Making History"I think my grandpa is Deep Throat."
Sonoma State history professor Steve Estes heard these words whispered to him as a student turned in a paper last spring.
“I thought it was possible,” Estes said, “but I didn’t believe him.”
Just a few weeks later, though, he discovered Rob Jones was not rewriting history. His grandfather was, indeed, modern journalism’s greatest unsolved mystery.
Jones’ paper for History 252, “U.S. History 1865 to the Present,” chronicled the FBI career of W. Mark Felt, the longtime No. 2 man to bureau chief J. Edgar Hoover. For decades, speculation circled as to the identity of the informant who supplied reporters Carl Bernstein and Bob Woodward with pieces to the Watergate puzzle. Their stories in the Washington Post in the early 1970s ultimately led to the resignation of President Richard M. Nixon.
Estes said the assignment was to write a paper that was based on an oral history interview of a history maker who was involved in a significant event in recent American history.
“My paper was based on my grandpa’s book, The FBI Pyramid, where he talks about working for Hoover and how after his death, Nixon brought in his own people, overlooking my grandpa to take over as acting director,” the junior in business administration said.
Jones said that he and his brother Nick, with their mother, SSU Spanish instructor Joan Felt, had long suspected Felt was Deep Throat, but kept the information to themselves.
“Why else would Bob Woodward be coming over to the house?” Jones surmised.
“I told some friends and buddies,” Jones said, who sometimes used the subject as a conversation-starter when he was a dinner guest.
Jones recalls Estes’ reaction the day he told him about his “grandpa.”
“He pretty much took it at face value,” Jones said of Estes.
Three weeks after Jones told Professor Estes his suspicions about his grandfather, the Vanity Fair story broke that finally revealed the secret identity of Deep Throat.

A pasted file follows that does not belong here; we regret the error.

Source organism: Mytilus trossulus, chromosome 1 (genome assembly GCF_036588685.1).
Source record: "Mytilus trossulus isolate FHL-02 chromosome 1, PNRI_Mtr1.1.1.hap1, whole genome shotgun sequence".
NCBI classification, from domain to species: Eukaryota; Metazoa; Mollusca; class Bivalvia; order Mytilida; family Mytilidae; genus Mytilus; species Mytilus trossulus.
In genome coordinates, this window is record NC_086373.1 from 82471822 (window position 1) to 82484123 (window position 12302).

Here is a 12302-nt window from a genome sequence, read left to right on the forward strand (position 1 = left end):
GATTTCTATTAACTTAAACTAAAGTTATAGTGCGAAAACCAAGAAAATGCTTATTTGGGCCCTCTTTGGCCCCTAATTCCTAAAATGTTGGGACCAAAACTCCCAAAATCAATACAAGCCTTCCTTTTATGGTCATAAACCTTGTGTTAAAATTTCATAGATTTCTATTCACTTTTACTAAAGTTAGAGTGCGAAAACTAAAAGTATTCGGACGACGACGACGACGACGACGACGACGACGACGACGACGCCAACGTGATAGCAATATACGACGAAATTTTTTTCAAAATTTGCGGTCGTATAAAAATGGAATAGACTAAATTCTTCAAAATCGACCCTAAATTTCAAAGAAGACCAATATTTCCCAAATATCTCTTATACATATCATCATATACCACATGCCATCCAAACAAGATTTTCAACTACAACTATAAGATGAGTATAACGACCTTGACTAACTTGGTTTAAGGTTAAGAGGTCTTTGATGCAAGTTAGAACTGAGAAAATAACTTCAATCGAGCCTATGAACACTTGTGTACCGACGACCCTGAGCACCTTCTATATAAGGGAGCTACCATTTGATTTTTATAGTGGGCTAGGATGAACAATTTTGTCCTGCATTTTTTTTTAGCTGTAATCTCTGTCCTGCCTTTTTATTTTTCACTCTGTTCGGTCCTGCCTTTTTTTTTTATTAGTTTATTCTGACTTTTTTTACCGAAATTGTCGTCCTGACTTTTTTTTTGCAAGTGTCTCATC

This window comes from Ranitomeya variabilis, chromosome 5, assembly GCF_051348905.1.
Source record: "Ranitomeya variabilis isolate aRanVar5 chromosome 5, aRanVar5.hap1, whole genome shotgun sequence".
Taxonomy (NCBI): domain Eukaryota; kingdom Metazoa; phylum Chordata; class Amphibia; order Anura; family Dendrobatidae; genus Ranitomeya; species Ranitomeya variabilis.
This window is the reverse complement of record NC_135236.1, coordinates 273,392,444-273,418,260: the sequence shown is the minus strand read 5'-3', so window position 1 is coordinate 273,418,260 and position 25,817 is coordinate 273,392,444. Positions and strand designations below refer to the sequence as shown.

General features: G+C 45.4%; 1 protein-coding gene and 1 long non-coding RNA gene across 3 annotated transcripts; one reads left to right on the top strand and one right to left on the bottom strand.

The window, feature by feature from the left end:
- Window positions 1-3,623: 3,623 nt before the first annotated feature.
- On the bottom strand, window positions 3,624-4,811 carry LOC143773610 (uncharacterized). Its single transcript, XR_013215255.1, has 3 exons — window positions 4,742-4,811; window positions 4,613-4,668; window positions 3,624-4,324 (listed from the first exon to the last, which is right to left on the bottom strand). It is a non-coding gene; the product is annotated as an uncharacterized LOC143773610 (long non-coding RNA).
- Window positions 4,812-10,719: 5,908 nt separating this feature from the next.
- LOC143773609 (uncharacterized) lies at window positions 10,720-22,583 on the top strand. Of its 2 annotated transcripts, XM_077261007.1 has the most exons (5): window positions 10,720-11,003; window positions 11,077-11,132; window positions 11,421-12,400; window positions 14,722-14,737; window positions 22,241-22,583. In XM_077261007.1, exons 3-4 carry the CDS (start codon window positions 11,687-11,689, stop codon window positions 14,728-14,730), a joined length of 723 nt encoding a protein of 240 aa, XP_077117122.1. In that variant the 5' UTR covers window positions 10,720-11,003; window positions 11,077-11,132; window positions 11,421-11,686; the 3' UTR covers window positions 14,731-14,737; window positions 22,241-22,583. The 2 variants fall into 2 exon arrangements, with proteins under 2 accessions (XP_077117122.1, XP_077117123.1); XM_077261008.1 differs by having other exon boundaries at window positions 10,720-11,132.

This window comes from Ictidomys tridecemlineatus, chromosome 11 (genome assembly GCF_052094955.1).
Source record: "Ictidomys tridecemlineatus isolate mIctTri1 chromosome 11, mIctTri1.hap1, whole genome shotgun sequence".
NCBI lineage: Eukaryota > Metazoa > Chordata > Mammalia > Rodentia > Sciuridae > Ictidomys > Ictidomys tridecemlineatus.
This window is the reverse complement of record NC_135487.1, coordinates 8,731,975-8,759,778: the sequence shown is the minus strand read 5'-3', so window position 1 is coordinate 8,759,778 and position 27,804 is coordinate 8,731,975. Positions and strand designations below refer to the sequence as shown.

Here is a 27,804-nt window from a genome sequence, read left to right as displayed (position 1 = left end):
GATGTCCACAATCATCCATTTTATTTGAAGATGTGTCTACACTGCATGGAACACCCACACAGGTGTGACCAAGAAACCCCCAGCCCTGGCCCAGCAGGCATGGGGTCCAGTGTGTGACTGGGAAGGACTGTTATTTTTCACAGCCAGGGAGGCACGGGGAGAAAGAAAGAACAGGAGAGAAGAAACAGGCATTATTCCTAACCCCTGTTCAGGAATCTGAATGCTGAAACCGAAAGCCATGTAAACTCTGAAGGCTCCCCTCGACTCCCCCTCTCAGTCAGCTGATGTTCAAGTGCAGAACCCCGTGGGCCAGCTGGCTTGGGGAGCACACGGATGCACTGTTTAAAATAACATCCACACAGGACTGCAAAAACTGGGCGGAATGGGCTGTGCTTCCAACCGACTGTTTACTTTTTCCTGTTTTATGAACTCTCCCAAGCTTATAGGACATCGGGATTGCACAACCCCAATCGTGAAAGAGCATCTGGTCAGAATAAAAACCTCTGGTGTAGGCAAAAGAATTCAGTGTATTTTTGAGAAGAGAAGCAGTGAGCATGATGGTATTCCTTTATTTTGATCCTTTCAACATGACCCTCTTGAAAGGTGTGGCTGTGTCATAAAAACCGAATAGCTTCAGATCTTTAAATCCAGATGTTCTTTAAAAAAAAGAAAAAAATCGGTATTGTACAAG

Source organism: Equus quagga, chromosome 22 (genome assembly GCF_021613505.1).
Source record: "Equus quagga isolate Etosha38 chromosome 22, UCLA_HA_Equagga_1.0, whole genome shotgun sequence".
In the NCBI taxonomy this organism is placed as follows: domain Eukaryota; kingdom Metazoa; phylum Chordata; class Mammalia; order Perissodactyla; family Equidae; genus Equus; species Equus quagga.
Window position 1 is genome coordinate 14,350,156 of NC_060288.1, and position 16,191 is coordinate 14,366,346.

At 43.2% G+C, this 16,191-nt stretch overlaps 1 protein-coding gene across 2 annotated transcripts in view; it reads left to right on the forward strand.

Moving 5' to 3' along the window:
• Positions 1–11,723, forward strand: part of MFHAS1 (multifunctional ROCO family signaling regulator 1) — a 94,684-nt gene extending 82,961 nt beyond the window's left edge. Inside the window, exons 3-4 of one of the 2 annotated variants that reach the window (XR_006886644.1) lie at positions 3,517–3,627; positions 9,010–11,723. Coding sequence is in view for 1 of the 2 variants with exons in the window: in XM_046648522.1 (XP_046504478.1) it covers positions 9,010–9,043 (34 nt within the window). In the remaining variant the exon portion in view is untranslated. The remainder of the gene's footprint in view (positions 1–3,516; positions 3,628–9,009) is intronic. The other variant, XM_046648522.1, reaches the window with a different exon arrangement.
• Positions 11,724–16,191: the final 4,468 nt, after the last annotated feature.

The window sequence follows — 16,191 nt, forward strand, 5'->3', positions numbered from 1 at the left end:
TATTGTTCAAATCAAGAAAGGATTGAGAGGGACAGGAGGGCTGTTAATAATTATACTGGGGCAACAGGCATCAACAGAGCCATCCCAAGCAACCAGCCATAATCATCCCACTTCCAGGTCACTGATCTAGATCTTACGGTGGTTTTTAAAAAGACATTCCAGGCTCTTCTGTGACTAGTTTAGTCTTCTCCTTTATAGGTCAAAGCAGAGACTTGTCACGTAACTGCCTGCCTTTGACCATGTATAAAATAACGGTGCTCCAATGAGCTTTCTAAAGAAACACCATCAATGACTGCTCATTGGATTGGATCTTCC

“About that time I got a call from the Press Democrat asking about a history student whose grandfather is Deep Throat,” Estes said. “I realized right then and there what had happened. I was in absolute shock.”
As the semester had ended, Estes didn’t see Jones right after the news broke, but he did send an e-mail to his student. The two finally crossed paths again during fall semester.
“Professor Estes asked if things had calmed down at the house,” Jones recalled. “I told him ‘Yeah, it had,’ and that the story about grandpa as Deep Throat had really uplifted him. He’s so easy going now, cracking jokes, happy all the time.”
Media attention on Jones’ grandfather and family has increased this spring, however, with the release at the end of April of A G-Man’s Life: The FBI, Being ‘Deep Throat’, and the Struggle for Honor in Washington, written by Felt with John O’Connor.
A feature film about Felt’s life is also in the works. “We’ve met with a screenwriter and with director and producer Jay Roach, who did Austin Powers and Meet the Fockers,” Jones said. “It will be at least a year before it is done.”
But looking back over the series of events, Estes admitted this was a rare occurrence in a history professor’s life.
“One of the most exciting parts of the entire situation was that the history class intersected with a history maker,” Estes said. “It is not very often that this happens.”